The Group is therefore committed at all times to improving safety systems (braking systems, suspension systems and electronic dynamics management) and to identifying new architectural solutions through new product formulas, and aerodynamic and ergonomic analysis.

In 2011, an ABS was developed for the new Beverly Sport Tourer 350, unveiled at the international motorcycle exhibition EICMA, in November. As a first for scooters worldwide, the latest generation ABS was combined with electronic traction control (ASR) to prevent the vehicle from losing grip on acceleration.

The Piaggio Group has acquired an outstanding knowledge of electronics for semi-active suspension and steering damper, and in general of vehicle dynamics, filing several international patents in association with Milan Polytechnic.
As part of its research work on preventive safety and dynamics, Piaggio's most ambitious objective is the study and development of new product concepts, such as three- and four-wheeler tilting vehicles that guarantee an unprecedented stability even on wet or uneven road surfaces, and shorter stopping distances compared to conventional scooters. The benchmark in this sector is the tilting three-wheeler Piaggio MP3, which went on sale in 2006.
These new concepts, in addition to other safety devices, can achieve active and passive safety levels on a par with car manufacturing standards, whilst retaining all the benefits of two-wheeler vehicles in terms of size, emissions and consumption.
In 2011, the new MP3 Yourban model, a lighter and easier-to-handle version of its forerunner, the MP3 - presented at the 2010 edition of EICMA, the international motorcycle exhibition - was successfully put on the market.
As the Group's brands also include Aprilia, Derbi and Moto Guzzi, its research and development focuses on high performance vehicles, with cutting-edge technologies, as well as on vehicles with emotional appeal.

During 2011, Piaggio took part in three European projects for motorcyclist safety and comfort: eSUM, 2BeSafe, VERITAS.

eSUM project

In February 2011, the final event of the eSUM project took place. This project is financed by the Directorate General for Energy and Transport of the European Commission and commenced in June 2008. The aim of eSUM is to identify "best practices" for making urban motorcycling safer and sustainable. In 2010, Piaggio mainly contributed by giving four MP3 125cc Hybrids (one for each city) to Rome, Barcelona, Paris and London, for a minimum three months, to be tested in everyday use by different people (parking enforcement officers, local police officers, traffic light technicians, etc.). Strengths and areas of improvement were identified via a questionnaire for users. During the final event (Barcelona, 2 February 2011) Piaggio presented the MP3 Yourban as a concrete answer to developments in the MP3 concept for a mainly urban use, showing how the results of questionnaires compiled by MP3 125 Hybrid users during the eSUM project confirmed design choices made in 2010.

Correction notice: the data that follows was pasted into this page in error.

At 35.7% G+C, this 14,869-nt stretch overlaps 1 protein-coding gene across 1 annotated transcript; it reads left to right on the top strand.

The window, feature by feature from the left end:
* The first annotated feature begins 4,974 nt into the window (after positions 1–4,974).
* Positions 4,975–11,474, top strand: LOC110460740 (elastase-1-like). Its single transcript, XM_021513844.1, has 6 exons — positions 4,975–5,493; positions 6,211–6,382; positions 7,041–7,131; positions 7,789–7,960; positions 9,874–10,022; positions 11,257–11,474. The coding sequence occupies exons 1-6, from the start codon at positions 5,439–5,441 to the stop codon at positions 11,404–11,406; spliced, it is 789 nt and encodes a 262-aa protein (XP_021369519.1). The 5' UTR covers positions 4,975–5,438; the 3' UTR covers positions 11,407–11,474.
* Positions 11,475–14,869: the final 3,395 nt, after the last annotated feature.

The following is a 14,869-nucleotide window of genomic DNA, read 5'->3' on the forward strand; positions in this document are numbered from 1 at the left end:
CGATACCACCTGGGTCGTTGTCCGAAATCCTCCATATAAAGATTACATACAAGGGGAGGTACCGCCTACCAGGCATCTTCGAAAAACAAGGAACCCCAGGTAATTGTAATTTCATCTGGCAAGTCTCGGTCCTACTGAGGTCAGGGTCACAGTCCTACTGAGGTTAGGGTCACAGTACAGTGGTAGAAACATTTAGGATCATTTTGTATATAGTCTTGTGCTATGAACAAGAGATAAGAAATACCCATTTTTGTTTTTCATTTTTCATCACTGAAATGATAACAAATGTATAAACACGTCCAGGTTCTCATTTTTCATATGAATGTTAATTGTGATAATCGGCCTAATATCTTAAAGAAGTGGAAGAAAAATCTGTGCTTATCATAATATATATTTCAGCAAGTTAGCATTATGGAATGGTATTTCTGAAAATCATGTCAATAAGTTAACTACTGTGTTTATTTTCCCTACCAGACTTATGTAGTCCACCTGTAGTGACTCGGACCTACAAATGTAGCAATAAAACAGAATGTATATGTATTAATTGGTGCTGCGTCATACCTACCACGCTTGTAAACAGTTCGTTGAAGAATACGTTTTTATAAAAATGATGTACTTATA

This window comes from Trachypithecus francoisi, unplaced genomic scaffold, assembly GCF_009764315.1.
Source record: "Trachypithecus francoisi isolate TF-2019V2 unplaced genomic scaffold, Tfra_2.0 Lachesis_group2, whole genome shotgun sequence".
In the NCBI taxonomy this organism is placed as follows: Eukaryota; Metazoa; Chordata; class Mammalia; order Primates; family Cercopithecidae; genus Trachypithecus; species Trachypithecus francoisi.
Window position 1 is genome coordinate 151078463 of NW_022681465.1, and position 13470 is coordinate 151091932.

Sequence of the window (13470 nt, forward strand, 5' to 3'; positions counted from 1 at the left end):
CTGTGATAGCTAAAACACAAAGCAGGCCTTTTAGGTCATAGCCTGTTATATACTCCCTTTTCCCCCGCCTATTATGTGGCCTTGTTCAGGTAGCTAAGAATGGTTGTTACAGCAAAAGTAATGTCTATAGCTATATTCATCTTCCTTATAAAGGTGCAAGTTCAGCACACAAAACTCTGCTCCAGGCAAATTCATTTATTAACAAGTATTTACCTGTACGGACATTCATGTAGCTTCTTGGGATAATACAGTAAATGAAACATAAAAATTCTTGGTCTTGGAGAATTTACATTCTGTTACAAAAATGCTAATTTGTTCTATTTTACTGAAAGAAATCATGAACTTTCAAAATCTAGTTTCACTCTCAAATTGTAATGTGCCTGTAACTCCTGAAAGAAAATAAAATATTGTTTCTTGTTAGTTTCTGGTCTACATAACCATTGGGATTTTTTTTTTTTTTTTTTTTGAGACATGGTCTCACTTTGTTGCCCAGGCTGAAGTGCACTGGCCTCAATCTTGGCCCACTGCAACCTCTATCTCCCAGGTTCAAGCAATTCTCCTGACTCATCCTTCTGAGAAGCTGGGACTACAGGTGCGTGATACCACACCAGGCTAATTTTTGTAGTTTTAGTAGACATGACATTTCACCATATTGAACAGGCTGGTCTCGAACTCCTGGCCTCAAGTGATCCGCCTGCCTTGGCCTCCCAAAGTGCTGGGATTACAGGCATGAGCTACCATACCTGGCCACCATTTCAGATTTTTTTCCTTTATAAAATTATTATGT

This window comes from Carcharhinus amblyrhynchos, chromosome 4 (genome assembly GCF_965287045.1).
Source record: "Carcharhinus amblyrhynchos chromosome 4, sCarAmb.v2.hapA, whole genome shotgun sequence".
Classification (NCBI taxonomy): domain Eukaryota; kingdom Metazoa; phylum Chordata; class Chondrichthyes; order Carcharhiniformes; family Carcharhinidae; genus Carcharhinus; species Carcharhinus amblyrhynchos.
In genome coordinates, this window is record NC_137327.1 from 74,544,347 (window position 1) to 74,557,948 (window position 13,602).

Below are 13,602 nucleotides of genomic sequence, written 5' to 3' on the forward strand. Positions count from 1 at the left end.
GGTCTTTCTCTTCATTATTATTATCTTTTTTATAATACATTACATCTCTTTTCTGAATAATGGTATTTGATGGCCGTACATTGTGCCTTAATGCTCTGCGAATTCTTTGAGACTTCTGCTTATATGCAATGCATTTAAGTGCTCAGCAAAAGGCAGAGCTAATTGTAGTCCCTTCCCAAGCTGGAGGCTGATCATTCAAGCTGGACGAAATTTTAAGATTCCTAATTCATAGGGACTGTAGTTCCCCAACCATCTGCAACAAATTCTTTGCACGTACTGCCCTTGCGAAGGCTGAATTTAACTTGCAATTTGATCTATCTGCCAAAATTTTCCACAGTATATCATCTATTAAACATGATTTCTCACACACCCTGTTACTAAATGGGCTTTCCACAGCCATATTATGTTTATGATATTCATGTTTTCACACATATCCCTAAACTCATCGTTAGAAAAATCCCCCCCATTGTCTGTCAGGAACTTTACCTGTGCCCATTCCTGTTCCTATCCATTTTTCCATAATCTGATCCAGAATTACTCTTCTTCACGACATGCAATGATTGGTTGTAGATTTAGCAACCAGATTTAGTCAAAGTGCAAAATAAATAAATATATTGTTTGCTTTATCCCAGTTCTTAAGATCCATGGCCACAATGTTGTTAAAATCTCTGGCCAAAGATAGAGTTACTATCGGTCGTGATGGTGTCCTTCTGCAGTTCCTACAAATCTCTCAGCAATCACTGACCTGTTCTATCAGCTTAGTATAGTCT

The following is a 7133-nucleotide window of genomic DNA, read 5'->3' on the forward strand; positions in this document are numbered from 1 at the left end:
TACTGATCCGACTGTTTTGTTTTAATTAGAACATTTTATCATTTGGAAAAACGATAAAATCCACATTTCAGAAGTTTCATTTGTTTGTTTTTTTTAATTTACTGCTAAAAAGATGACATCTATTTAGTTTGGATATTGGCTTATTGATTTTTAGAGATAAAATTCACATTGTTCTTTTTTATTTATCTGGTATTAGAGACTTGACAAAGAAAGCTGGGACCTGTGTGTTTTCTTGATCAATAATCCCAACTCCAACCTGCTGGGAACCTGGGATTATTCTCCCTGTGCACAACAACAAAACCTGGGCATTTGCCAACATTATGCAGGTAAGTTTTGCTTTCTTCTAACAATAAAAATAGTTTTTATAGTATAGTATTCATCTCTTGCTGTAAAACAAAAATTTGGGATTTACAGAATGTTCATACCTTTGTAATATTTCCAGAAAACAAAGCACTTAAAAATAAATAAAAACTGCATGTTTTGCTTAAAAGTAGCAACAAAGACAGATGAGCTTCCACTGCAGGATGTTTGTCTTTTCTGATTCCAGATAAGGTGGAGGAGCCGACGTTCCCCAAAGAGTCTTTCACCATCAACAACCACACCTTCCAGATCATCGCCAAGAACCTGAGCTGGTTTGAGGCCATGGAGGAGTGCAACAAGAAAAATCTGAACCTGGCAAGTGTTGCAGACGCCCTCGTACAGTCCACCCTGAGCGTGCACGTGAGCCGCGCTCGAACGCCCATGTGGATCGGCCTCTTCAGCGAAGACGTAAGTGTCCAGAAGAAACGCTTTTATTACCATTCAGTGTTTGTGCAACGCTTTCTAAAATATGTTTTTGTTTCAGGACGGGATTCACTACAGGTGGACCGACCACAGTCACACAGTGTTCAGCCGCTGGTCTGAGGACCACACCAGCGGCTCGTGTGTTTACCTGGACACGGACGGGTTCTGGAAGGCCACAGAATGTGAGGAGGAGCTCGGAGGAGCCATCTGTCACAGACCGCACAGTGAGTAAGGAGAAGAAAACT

2BeSafe project

The 2BeSafe project ended in December 2011 in Paris. The objective of the project was to suggest guidelines for improving safety, based on "natural" studies of the behaviour of motorcyclists and on tests conducted in a controlled environment with motorcycle riding simulators. Piaggio contributed as the sole Manufacturer of Consortium vehicles, providing technical support for vehicle instruments and carrying out road tests with its own testers, as well as providing sector expertise for reviewing guidelines.

VERITAS project

The VERITAS project continued into its second year in 2011, with the ambitious aim of suggesting design methodologies and instruments that take into account the needs of elderly users and persons with a certain disability level in various sectors (automotive, entertainment, health, smart home systems). Piaggio is taking part so that it can apply an ergonomic analysis methodology for vehicle design (physical ergonomics) and the study of innovative man/vehicle interfaces (e.g. on-board information systems) to this category of users. The project will end in 2013.